ATMs are at risk

We have entered a new era of active and sophisticated malware attack from sophisticated code-literate cybercriminals. New risks from their increasingly well-researched activities include side channel attacks and offline attacks that occur when your machine is not running and while protection may not be available. There is protection available but it doesn’t provide all the answers.

offline attacks

So let’s take a closer look at offline attacks and how you can protect your data.

An offline attack is performed when the main OS is not running – in this case usually when the machine has been booted from a second HDD or USB device. This can happen BEFORE your own operating system starts running and takes control, rendering conventional anti-virus methods useless.

In this offline state the main HDD is simply a storage device that can be updated. This means malware can be copied onto it and then the next time the HDD is booted again that malware WILL execute.

There are some ways to protect your machine: if the HDD is encrypted then it is impossible to access it in this offline state, so it is safe against malware being added.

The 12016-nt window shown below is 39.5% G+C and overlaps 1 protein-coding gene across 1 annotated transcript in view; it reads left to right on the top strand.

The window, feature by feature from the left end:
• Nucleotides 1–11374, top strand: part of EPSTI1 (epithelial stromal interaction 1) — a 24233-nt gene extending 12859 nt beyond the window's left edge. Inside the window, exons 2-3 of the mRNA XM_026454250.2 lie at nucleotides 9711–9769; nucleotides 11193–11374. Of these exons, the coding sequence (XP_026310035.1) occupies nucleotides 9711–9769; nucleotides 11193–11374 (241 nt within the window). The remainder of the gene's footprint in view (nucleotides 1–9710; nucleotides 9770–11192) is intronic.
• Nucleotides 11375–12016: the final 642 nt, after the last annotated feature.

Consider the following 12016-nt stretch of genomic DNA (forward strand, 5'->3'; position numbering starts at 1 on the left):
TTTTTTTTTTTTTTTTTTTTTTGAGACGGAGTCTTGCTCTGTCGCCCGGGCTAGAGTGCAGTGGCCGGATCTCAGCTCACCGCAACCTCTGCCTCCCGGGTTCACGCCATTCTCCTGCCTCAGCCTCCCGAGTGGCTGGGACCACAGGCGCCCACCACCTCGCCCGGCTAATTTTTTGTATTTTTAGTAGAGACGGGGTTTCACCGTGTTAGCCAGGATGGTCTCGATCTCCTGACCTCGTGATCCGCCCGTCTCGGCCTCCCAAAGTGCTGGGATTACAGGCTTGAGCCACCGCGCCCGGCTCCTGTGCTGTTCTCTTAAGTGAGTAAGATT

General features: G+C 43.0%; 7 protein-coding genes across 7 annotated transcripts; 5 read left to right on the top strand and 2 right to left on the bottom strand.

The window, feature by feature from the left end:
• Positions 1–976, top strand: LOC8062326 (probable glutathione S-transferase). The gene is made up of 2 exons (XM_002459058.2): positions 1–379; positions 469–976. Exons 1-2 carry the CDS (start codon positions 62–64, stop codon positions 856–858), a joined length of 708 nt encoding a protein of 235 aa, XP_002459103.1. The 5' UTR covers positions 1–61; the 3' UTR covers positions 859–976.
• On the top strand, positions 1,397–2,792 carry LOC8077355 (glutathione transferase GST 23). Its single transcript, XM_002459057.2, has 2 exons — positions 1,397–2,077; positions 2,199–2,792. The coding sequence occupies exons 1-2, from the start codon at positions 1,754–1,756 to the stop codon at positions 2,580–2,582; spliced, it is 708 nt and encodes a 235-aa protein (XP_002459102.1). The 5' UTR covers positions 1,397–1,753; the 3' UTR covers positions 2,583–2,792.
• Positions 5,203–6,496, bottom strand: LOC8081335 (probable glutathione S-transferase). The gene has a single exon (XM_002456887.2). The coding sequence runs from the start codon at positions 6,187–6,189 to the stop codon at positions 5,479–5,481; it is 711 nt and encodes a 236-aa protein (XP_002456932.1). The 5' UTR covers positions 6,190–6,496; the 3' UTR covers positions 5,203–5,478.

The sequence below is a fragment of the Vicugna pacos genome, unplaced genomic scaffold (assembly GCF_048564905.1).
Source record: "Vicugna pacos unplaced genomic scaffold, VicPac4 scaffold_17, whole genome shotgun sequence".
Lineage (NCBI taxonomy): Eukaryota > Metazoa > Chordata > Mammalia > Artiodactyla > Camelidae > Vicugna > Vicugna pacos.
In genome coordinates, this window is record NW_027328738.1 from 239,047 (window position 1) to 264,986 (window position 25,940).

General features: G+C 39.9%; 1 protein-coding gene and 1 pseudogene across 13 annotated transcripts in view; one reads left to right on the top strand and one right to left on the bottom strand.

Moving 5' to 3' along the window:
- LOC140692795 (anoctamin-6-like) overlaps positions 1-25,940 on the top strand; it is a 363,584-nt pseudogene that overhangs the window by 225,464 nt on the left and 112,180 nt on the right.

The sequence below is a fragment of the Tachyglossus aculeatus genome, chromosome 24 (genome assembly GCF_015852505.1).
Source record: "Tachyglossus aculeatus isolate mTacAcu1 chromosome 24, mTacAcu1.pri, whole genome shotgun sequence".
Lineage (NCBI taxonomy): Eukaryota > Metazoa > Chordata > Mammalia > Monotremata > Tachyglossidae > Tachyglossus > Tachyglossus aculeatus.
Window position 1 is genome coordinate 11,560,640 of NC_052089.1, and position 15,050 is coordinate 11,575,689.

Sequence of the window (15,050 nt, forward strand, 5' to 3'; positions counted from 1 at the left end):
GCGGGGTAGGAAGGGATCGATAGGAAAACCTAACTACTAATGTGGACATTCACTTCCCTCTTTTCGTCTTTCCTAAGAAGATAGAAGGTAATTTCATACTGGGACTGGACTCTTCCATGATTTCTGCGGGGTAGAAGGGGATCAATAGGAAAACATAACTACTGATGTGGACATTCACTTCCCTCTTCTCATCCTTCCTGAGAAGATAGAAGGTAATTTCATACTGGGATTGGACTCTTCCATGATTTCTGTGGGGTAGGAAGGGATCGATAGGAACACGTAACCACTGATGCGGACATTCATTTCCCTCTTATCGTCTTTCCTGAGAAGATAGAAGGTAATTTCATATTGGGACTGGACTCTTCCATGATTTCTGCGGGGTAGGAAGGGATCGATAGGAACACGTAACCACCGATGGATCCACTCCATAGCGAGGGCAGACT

It may appear that the above is a hypothetical solution that can only occur under a very specialized set of circumstances. In fact it is already happening and a good example can be found in the spate of “jackpotting” attacks seen in the US and elsewhere.

You can find more on these attacks in other thought-leadership articles from KAL but an important and familiar aspect on the use of the malware is how it is initially installed on the ATM. It appears that the malware can only be used on ATMs that have no security protections or where the security protection has not been enabled. In order for the malware to be successful, it requires access to a keyboard port (e.g. PS/2) and/or access to a USB port. As the malware would need to be installed inside the ATM runtime environment, it would be necessary to have physical access as above, and the USB ports would need to be left unlocked for mass storage devices; likely via an unlocked USB port. Once installed, the malware has to install itself and run on the ATM. (Although we should note that this would not be possible on ATMs protected with whitelisting technology as recommended by KAL.) So as we can see the vulnerabilities of a machine described before are already being exploited by cyber criminals.

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